China, as a peaceful and non-invasive country, aims to promote economic cooperation with Arab region on an equal basis because it considers the Arab world a historic partner. The historical experience of the Arabs with the Chinese through the Silk Road has confirmed that China differs from the nations of colonialism and imperialism, which consider the Arab region a place rich in natural resources only. In his historic speech at the Arab League, Chinese President Xi stressed that China will not seek to extend influence and search for proxies in the Middle East. The Chinese initiatives will contribute to establishing security and stability through economic development and improving the people’s livelihood, in line with the post-2015 development agenda and the aspirations of the Arab people for a better life, as the Chinese experience proves that development is the key to digging out the roots of conflicts and extremism in all its forms.

China is a neutral country and does not favor the use of violence. During the Syrian crisis, for example, the Chinese envoy to the Security Council raised his hand three times, meaning that China, with its wise diplomacy, supported the Syrian regime without entering the military war. During the recent Chinese military parade, Chinese President Xi Jinping revealed some Chinese military capabilities and thus sent a message to the enemies that China will always be ready if a war is imposed on it, and a message of support to China’s allies. The Arab region today needs a real partner who possesses economic and military power and international political influence, such as China; to ensure the success of the Belt and Road Initiative, and to consolidate the China-Arab relations and raise it to the level of a strategic alliance.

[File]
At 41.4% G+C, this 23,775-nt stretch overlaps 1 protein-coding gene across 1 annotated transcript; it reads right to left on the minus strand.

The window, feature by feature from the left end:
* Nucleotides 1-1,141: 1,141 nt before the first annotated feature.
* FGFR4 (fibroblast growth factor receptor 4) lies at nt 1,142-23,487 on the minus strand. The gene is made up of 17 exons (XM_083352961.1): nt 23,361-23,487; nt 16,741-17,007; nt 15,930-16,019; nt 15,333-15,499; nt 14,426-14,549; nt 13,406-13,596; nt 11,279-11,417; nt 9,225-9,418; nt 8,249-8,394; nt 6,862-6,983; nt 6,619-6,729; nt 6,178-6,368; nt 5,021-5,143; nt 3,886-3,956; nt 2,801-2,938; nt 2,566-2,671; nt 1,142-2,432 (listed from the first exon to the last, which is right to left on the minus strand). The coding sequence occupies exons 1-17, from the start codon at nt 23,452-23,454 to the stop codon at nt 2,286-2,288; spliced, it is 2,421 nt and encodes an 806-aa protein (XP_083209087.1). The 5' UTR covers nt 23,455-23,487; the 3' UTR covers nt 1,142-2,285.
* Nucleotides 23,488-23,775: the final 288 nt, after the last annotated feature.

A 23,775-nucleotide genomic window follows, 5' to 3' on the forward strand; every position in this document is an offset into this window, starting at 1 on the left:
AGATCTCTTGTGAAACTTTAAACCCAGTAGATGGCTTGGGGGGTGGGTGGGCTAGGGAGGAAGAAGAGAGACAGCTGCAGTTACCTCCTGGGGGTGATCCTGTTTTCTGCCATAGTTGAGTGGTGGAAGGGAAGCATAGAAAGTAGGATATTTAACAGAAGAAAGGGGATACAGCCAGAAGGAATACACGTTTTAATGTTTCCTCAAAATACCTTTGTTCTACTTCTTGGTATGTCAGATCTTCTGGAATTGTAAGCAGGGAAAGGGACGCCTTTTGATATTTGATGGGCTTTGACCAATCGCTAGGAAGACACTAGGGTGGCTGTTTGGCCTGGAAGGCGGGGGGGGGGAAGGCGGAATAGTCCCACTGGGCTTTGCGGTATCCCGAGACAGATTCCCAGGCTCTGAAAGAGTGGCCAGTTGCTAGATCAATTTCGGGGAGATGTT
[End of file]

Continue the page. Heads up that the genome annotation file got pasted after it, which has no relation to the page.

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The analysis of developments in relations between Turkey and Israel

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The fear of Biden’s Administration, the concern over the Abraham Accords (see below), the positioning of the geopolitical status in the Middle East, and the safeguarding of interests in Israel are the main factors through which Turkish President Recep Tayyip Erdoğan seeks to improve relations with Israel which, however, he connects to the Palestinians.

The statements made by Turkish President Erdoğan’s on developments in relations with Israel have confirmed media reports of his repeated attempts to reach an understanding on several controversial issues, as well as paving the way for the re-establishment of diplomatic relations. The statements made by President Erdoğan, as well as other Turkish officials, have stressed the connection between the change in Turkish-Israeli relations and Israel’s policy towards the Palestinian issue.

The “linking principle” connecting the two issues has been a key factor in Turkish foreign policy since the 1950s, and it operates in the range between words and deeds, which at times have also led to severe crises in the relations between the two countries.